Source: Gulf News
France has strategic interests for seeking military intervention in the restive north, but such a move could spark regional conflict and boost extremism
All hopes of a dialogue to end the crisis in the north of Mali have disappeared; the region is inching towards a relentless war, financed by the Africans and supported by the French. Several countries, including France, are considering the option of military intervention to keep order in a region taken over by militants following a coup that overthrew former president Amadou Toumani Toure. However, having assessed their own political standing, countries like the US express their reservations.
So the drums of war beat in northern Mali, sparking fear among its citizens and neighbouring countries that may be affected by a military intervention.
France’s inclination to intervene can be attributed to its history. As a former colonial power in Saharan Africa, it is bound by defence agreements in Niamey and Bamako. Furthermore, as the main trading partner and the largest donor to Mali and Niger, France contributes significantly to their political stability. Niger holds added importance in the eyes of Paris as it has large deposits of uranium (Arlit mines) needed by French nuclear power plants. Consequently, France has stepped up efforts to conciliate in its dispute, dispatching emissaries and diplomats regularly to mediate between the rebels and national authorities. There has been relative success as the crises in Niger and Mali have eased since 1995.
The people of Mali have their own ideas of stability and unity. They have rejected any military intervention in the region. The fact, however, is that the Mali government has been unsuccessful in allaying the ‘evils’ of militancy.
What is the situation on the ground?
The National Movement for the Liberation of Azawad (NMLA), a political and military organisation based in northern Mali, comprises those disappointed with the political developments and one which includes intellectuals and young unemployed graduates. NMLA’s strategy aims at avoiding casualties and sparing the civilian population. They claim to occupy 100 per cent of four locales near the borders with Niger, Mauritania and Algeria. Their message to the Occident is that they want to go back to regional cities — Timbuktu, Gao and Kidal — where there is an independent front. Ambitions, whims and political calculations were at their peak during the course of the crisis; under the disintegration of the unity of the state and its transformation into small states with differing intellectual backgrounds.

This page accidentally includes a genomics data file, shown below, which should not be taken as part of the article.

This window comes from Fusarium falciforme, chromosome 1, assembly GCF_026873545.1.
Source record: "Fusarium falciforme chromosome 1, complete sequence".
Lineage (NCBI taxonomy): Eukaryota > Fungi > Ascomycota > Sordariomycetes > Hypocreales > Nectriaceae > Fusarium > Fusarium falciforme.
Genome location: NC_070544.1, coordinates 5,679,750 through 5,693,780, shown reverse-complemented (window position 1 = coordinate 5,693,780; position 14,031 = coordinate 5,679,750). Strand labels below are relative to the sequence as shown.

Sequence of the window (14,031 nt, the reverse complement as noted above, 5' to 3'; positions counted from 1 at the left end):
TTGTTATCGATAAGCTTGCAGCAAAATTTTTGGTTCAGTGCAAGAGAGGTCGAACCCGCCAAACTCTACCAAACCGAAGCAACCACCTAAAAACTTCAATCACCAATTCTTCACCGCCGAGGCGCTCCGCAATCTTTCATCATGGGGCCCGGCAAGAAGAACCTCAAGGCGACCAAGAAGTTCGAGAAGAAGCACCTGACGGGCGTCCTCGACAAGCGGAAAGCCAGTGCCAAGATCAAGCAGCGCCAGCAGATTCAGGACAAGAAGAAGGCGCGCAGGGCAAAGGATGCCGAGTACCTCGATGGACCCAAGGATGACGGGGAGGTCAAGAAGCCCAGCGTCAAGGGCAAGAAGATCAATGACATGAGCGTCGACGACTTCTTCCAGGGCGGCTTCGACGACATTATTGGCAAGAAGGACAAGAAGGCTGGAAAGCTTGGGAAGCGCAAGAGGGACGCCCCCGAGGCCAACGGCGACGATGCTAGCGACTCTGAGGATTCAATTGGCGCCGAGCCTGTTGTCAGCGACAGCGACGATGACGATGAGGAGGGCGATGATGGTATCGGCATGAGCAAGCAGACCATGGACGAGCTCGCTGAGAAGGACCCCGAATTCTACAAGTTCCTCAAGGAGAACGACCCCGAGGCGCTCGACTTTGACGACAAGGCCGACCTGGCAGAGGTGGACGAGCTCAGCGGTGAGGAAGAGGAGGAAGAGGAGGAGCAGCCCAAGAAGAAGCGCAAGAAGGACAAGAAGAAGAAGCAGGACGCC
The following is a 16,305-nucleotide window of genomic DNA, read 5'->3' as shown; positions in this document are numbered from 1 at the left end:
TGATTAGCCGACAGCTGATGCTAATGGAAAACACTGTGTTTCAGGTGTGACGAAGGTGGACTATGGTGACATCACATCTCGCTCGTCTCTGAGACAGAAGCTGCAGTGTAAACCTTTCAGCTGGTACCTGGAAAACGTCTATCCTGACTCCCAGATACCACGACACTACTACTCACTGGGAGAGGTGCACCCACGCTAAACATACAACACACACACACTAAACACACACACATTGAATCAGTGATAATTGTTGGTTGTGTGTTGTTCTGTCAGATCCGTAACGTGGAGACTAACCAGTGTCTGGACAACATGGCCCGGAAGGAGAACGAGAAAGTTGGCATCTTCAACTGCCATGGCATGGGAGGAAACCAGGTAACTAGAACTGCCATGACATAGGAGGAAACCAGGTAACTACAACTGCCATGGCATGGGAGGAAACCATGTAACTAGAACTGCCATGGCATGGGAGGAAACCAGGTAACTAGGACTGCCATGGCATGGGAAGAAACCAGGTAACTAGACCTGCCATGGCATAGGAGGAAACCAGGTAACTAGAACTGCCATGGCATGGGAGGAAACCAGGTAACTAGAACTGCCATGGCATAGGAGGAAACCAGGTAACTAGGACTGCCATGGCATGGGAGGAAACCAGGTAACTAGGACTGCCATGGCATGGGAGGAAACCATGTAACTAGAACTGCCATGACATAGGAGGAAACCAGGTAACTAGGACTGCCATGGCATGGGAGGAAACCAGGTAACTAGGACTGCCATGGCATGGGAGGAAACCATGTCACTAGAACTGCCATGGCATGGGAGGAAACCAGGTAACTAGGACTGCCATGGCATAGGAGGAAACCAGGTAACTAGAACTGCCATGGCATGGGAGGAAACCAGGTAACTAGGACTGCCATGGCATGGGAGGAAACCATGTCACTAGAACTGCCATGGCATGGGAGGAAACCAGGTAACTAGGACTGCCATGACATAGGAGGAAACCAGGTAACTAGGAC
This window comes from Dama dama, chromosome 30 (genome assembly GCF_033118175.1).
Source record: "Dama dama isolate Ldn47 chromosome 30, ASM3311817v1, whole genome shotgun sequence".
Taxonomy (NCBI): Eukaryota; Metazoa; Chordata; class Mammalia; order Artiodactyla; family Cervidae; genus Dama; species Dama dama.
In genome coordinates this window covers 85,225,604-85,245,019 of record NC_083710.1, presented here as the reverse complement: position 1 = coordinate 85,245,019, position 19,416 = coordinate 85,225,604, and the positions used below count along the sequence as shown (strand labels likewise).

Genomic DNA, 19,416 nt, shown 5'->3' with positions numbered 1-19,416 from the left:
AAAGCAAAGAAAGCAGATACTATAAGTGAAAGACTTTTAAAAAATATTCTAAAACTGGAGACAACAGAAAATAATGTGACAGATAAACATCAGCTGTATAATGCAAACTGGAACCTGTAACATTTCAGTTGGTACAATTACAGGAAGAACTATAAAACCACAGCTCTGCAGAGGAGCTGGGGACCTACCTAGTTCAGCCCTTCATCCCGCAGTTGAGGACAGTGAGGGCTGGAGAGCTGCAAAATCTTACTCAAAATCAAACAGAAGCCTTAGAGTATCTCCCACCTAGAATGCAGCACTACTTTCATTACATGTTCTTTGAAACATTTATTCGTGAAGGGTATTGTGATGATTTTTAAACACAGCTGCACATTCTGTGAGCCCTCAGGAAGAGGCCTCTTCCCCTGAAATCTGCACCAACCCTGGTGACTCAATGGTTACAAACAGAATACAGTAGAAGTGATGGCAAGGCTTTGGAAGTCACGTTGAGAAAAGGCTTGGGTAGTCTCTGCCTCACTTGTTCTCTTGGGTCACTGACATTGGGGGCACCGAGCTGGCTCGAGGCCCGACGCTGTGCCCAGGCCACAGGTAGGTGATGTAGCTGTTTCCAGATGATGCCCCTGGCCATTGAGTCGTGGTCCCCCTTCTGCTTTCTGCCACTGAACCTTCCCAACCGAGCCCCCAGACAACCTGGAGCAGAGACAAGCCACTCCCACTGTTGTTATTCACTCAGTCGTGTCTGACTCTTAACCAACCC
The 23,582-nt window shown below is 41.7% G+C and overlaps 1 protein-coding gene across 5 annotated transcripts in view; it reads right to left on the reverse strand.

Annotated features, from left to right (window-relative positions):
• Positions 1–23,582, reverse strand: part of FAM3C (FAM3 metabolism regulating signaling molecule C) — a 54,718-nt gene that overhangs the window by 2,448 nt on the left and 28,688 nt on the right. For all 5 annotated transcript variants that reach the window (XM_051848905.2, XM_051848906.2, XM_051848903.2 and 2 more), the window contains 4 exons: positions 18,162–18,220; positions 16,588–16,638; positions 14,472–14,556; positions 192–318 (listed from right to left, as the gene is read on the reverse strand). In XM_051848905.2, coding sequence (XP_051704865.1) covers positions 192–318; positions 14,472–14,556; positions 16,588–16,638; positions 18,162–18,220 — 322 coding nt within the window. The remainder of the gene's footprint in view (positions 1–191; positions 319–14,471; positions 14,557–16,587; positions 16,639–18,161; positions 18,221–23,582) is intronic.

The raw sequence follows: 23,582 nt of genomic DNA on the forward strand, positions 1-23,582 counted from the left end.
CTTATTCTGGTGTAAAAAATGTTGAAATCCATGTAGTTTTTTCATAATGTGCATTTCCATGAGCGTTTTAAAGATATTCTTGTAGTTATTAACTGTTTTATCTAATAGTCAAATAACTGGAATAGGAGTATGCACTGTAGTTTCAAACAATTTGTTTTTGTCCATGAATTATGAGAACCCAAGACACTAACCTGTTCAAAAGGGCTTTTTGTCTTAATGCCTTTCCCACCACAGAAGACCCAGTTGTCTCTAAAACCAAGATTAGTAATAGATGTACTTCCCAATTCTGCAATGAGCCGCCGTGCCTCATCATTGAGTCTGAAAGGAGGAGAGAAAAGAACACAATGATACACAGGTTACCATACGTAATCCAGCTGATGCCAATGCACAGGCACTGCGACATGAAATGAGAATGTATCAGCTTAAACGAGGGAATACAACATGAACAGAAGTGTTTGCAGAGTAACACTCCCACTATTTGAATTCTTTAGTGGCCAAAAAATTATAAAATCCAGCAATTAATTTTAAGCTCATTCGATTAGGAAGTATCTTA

NMLA has, along with another armed radical Islamist group — Ansar Al Deen — seized control of northern Mali. Although their aims differ, the coalition makes it the most dangerous alliance in the region.
Furthermore, Al Qaida-related groups also backed the coup — Al Qaida in the Islamic Maghreb (AQIM) — in particular. What strikes one as being peculiar is why fighters of Algerian and Moroccan ethnicity would choose to settle in Mali. Perhaps because this is seen in this case as well. The desert people do not know borders; it is impossible to put barbed wire in the middle of the sand.
The Libyan war is also part of the Mali crisis, especially since weapons that are being used to fight the Mali army and other military forces are Libyan.
It is expected that several neighbouring countries are or will be affected by the conflict; these include Mauritania, Algeria and Morocco. Mauritania will be most affected due to the close bilateral relations. The political turmoil in Mali is like a monster on the rampage, ready to devour everything in its path.
After weeks of shuttle diplomacy, speculation and conflicting signals, the Economic Community of West African States (ECOWAS) seems to have finally obtained the agreement of the Mali government to carry out a major military deployment in north Mali. ECOWAS seeks the support of the Security Council of the United Nations, whose members are divided on the need for military intervention. Internal documents suggest the drafting of a plan to establish a provisional number of deployed personnel, budget and schedule of implementation. In Bamako, supporters of ECOWAS are convinced that the intervention of a powerful external force is crucial if Mali wants to ‘take back’ the north and hunt down militants.
Does ECOWAS have the capability for effective intervention?
According to diplomats, who believe that conflict is likely and even inevitable, early intervention could be catastrophic, especially because of the doubts about the ability of ECOWAS to intercede. Member states such as Senegal are eager to intervene in Mali. However, Nigeria, which is itself facing the threat of a fundamentalist movement, could face internal pressures and refuse to participate in the intervention.
At the UN General Assembly meeting last Wednesday, French President Francois Hollande called for approving the military intervention as quickly as possible. US Secretary of State Hillary Clinton has echoed Hollande’s call. This resolution will put the entire African continent on a real volcano of conflict. The African-led intervention with the help of the Occidental power in Somalia and the Ivory Coast was not successful at all. This will prompt the extremists to commit more human rights abuses and destroy irreplaceable heritage.
This possible intervention may spark civil war in the region. The French have regional interests. Algeria, which borders northern Mali, is seeking to downplay its role in the military intervention. It is posturing as an opponent of such intervention and issuing cynical appeals to national unity.
The Malian people remain, as do the citizens of neighbouring countries, at the mercy of war, which appears to be just around the corner.
Dr Shakir Noori is an Iraqi writer and journalist based in Dubai.